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My Journey to Being an ESL Teacher – WanderLang

My Journey to Being an ESL Teacher

I’ve posted a lot about travel lately, since it’s been Cody and my’s winter break. But this blog is about more than just travel, it’s about having an adventurous life and how I’m using being an ESL teacher and languages to do that. Although travel is a big part of my definition of “an adventurous life.” So today, I want to share the story of how I came to be sitting here in South Korea, teaching English to kids.

Just a picture of me getting to be a Disney Princess at a Korean zoo. It has nothing to do with me getting to Korea, I just like it.

When I wrote the first draft of this post, it got kind of depressing really fast. And I don’t want to make it seem like I’ve lead some terrible, sad life, when there are people who have actual sad stories out in the world. So I’m just going to give you the Sparknotes version.

I went to a really good college and picked a major that I loved (Classical Civilizations with a focus on Ancient Rome), but that pretty much everyone told me would be useless. My college years have a lot of fun memories, but they were also four years that I spent feeling completely lost. Unsure of who I was, my place in the world, and what I wanted to do with my life, I battled depression and anxiety. All I wanted was to feel “good enough,” but I could never meet this invisible standard that I had created for myself.  I was just unhappy and didn’t see a way to fix it.

A picture from my graduation day.

For no real reason other than it had been “my plan” for a long time, I decided to go to law school. I started right after graduation (as in graduated Saturday, started law school classes on Monday), again not for any real reason, but I felt compelled to do so. I managed to survive it for a year, but I was completely miserable the entire time. So I left law school and moved back to my hometown. I got a job at a local bank, and things stayed that way for over a year. I was still unhappy and felt incredibly lost. I had no passion, no fire, and was drowning in depression.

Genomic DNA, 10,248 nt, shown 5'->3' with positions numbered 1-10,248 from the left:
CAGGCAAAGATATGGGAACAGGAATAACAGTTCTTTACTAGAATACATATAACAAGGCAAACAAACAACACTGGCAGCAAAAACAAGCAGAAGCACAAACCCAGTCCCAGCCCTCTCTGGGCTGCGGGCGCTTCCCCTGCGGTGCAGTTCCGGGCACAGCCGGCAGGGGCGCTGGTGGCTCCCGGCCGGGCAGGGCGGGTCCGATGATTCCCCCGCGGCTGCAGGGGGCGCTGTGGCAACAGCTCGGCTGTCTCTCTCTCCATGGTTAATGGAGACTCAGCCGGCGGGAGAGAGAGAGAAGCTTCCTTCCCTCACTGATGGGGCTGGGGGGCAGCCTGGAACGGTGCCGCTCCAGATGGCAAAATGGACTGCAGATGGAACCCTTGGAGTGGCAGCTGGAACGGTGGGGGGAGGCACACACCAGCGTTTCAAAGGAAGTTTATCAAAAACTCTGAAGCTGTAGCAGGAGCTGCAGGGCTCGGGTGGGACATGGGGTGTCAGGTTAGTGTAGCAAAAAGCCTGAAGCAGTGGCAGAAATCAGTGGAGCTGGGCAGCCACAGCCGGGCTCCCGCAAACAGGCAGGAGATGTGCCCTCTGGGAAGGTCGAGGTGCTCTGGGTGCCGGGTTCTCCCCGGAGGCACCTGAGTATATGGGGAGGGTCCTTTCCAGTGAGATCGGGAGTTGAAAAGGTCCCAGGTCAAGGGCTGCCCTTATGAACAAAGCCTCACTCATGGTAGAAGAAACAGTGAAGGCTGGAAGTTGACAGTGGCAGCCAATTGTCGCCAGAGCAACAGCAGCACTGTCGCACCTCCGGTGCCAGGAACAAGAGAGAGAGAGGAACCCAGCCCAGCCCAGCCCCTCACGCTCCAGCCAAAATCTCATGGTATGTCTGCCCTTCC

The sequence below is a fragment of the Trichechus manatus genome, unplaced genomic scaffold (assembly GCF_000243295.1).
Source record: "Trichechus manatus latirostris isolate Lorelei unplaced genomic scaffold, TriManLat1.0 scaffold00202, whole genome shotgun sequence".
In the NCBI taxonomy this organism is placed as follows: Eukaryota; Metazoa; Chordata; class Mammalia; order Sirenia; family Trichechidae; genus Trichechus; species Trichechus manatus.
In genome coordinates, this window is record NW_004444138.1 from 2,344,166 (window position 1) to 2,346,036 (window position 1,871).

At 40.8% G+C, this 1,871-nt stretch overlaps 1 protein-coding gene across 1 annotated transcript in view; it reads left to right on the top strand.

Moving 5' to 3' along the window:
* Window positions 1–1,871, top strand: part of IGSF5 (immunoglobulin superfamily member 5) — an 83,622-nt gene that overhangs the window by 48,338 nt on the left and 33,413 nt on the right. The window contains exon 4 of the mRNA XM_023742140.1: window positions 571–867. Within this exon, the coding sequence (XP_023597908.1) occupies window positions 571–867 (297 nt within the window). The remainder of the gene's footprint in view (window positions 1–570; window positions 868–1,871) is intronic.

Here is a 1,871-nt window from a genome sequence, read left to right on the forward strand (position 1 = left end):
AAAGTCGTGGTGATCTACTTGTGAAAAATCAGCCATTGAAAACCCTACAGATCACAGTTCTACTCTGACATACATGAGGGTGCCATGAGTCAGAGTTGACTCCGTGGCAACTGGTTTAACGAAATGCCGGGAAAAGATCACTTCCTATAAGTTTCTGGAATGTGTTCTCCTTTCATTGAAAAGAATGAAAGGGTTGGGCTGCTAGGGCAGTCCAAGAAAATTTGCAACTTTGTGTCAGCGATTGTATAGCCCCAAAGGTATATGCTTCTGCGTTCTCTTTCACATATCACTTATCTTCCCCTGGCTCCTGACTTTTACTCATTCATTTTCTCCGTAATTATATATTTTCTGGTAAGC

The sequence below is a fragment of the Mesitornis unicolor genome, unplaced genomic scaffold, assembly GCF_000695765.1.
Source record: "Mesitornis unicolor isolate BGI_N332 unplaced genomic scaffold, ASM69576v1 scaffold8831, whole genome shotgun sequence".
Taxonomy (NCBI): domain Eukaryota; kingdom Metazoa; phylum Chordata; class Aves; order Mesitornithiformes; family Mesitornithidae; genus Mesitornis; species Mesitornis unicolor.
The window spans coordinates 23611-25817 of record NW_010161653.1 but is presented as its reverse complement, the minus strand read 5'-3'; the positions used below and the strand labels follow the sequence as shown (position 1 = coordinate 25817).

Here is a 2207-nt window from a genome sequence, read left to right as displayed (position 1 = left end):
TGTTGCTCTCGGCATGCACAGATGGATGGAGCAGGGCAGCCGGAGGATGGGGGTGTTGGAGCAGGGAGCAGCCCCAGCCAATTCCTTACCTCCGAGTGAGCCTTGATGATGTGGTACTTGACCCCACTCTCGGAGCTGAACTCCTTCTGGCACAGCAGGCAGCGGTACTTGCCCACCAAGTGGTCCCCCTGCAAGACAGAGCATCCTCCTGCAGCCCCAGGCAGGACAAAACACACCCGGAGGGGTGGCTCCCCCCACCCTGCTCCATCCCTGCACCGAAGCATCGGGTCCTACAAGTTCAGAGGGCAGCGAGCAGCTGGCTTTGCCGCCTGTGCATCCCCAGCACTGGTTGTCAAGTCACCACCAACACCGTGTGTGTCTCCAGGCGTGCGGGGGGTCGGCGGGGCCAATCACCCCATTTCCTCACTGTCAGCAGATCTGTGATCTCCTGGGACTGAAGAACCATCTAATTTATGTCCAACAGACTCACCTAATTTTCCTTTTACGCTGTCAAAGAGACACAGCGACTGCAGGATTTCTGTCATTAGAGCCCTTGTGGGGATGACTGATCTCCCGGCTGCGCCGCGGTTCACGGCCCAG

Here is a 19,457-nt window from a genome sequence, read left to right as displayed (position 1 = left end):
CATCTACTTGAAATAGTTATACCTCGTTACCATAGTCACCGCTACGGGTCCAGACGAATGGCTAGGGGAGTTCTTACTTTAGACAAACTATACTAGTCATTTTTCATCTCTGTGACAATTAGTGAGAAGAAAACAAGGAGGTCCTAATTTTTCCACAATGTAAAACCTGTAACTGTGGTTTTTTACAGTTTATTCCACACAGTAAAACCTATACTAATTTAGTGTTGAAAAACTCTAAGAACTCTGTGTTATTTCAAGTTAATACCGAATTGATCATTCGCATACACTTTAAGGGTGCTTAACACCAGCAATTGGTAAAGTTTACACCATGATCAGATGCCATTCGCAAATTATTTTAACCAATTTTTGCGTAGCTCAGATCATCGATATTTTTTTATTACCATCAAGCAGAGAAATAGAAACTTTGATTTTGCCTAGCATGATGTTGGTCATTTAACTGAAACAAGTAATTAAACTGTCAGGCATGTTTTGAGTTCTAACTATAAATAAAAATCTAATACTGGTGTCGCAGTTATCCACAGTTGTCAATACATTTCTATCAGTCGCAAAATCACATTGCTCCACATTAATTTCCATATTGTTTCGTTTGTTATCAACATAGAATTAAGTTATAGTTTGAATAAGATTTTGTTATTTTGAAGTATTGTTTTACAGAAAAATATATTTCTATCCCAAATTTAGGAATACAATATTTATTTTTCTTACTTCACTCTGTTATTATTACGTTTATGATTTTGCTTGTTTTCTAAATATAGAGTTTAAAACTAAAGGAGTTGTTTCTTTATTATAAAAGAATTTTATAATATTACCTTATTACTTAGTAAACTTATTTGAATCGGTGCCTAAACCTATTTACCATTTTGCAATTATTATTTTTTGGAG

Then came March of 2015. I had a week-long vacation scheduled and my plans had fallen apart the night before it started. So, rather than just sit at home for 7 days, I decided to pack a bag and drive somewhere I had never been before and hang out there for a few days by myself. Give that “soul searching” thing people are always talking about a try.

I ended up in Lansing, Michigan. Not super exciting as far as solo adventures go, but it ended up being an important step for me. I used my time in Lansing as a chance to do some self-discovery, and to try to figure out a path for myself. It was the first time I was really able to be on my own timetable, and I could do whatever I wanted whenever and for however long I wanted. I went to museums; went out on the town; took long walks around the city; and sat in a lot of coffee shops — reading, writing, and staring out the window a lot.

Murphy helping me research
My cat Murphy “helping” me research how to move overseas.

It was while I was sitting in one of those coffee shop that an amazing idea hit me: I wanted to see the world, starting with a move to Italy. Not just a visit, but go live abroad for a year. I had studied Ancient Rome in college, so why not go experience the modern land for myself? It was a chance for me to throw my invisible and un-meet-able standards out the window and experience the world.